I partially agree with that. However, by separating content into different job titles I think It does imply one track, one job. I would suggest they look some actual job ads for Web deisgn/development and cross check their track material with those requirements. I'm finding that they're not quite matching up yet.

Maybe a more realistic job ready track would be to combine the design track, front-end track, and WordPress track, and some PHP into one to be competitive in the current job market.

Hey Josh, thanks for the question, and thanks to those who responded! To clarify, we don't think that simply completing one track will necessarily lead to a career in that language. Rather, each track will give you a sufficient understanding of the basics in that language, and will give you a solid foundation for further building an expertise. As James and Tommy alluded above, the key to anything is practice, so you'll really become job-ready by fully understanding the Treehouse content and then applying it outside of Treehouse.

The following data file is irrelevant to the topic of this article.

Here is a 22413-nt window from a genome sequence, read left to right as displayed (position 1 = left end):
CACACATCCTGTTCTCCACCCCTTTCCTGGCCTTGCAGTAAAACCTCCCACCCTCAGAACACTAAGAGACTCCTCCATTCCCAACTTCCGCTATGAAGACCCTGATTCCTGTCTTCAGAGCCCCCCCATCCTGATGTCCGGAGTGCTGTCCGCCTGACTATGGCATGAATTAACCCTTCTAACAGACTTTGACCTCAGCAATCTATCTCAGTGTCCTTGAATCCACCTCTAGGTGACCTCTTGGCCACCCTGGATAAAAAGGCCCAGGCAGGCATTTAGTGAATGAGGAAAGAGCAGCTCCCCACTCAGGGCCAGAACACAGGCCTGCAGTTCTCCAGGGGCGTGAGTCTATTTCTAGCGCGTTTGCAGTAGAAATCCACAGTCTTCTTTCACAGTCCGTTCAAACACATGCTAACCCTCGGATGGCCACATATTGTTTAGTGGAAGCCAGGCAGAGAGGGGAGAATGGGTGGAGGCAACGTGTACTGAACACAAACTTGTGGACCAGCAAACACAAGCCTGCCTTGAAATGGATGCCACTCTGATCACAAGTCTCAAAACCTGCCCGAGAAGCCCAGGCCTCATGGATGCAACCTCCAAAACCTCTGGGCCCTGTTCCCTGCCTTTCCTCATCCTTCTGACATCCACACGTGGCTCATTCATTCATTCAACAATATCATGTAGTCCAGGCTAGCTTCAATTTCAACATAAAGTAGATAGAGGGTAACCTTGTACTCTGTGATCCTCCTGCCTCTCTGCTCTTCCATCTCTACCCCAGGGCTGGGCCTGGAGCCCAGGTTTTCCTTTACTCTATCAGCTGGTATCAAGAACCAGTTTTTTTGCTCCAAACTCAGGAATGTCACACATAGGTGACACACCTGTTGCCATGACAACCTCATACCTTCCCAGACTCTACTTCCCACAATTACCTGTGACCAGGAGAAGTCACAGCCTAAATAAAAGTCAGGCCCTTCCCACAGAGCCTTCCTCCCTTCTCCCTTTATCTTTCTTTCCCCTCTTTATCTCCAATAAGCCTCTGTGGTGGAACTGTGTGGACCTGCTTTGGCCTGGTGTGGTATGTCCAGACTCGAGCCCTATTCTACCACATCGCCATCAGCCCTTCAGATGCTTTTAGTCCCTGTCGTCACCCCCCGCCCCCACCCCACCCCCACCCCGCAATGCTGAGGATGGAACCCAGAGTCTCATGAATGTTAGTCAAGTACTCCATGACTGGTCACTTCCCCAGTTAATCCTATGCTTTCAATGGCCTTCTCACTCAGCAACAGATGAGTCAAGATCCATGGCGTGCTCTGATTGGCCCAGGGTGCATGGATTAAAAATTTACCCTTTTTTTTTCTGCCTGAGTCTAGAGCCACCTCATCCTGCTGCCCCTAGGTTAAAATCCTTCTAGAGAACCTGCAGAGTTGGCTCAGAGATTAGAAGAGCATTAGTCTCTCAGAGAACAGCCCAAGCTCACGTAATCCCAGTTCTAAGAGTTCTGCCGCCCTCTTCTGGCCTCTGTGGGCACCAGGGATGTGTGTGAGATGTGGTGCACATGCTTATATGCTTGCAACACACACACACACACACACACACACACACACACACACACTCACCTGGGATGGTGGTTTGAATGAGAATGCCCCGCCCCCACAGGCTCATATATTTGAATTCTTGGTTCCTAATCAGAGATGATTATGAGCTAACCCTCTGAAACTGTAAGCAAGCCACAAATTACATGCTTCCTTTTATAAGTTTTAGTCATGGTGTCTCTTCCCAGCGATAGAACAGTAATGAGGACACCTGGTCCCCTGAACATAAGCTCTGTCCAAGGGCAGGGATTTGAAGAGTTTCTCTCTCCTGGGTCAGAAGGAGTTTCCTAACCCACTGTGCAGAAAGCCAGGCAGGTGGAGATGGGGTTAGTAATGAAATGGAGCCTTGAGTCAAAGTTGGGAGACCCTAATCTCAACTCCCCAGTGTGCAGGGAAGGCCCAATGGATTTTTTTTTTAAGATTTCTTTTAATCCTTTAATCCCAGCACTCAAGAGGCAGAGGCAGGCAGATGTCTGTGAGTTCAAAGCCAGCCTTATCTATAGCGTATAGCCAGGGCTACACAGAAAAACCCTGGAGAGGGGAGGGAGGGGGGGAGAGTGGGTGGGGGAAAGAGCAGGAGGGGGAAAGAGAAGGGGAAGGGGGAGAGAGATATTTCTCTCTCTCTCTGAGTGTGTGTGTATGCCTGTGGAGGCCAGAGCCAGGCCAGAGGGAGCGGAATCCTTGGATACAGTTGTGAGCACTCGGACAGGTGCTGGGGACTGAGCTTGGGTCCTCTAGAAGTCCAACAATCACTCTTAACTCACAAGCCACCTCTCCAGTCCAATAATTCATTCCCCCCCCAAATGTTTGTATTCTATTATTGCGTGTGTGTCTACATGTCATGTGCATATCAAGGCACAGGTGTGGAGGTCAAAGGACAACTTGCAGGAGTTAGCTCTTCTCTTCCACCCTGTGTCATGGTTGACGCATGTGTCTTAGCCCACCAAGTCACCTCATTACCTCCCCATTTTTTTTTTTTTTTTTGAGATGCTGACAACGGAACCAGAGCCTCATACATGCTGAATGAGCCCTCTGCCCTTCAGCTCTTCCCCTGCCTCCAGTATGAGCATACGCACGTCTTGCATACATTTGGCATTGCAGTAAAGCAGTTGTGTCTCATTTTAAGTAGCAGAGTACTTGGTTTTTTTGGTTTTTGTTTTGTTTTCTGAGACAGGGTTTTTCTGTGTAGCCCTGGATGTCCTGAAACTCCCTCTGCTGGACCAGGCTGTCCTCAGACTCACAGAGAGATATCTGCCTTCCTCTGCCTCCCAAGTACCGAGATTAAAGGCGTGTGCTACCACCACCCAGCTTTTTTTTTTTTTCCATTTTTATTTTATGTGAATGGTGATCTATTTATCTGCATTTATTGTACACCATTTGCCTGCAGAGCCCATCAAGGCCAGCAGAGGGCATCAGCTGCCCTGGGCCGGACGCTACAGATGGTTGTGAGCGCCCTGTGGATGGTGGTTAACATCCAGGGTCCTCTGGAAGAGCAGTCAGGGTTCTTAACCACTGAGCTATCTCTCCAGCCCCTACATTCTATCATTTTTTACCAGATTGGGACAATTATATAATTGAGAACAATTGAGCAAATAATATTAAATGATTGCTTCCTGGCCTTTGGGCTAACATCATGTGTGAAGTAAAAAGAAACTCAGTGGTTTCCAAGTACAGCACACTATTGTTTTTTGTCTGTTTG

We've found that our most successful students practice what they've learned on external personal sites or blogs, complete projects for friends, do some freelancing, or land an internship to further develop their skills. Additionally, we think it's a great idea to complete a few other tracks for a more holistic understanding of the content, as well as take some of our soft skill classes to round out your Treehouse education.

Lastly, feel free to check out our Career Resources page for more advice, and/or contact me directly at Kristen@treamtreehouse.com for help on landing an internship, etc.

Thanks for being a Treehouse student!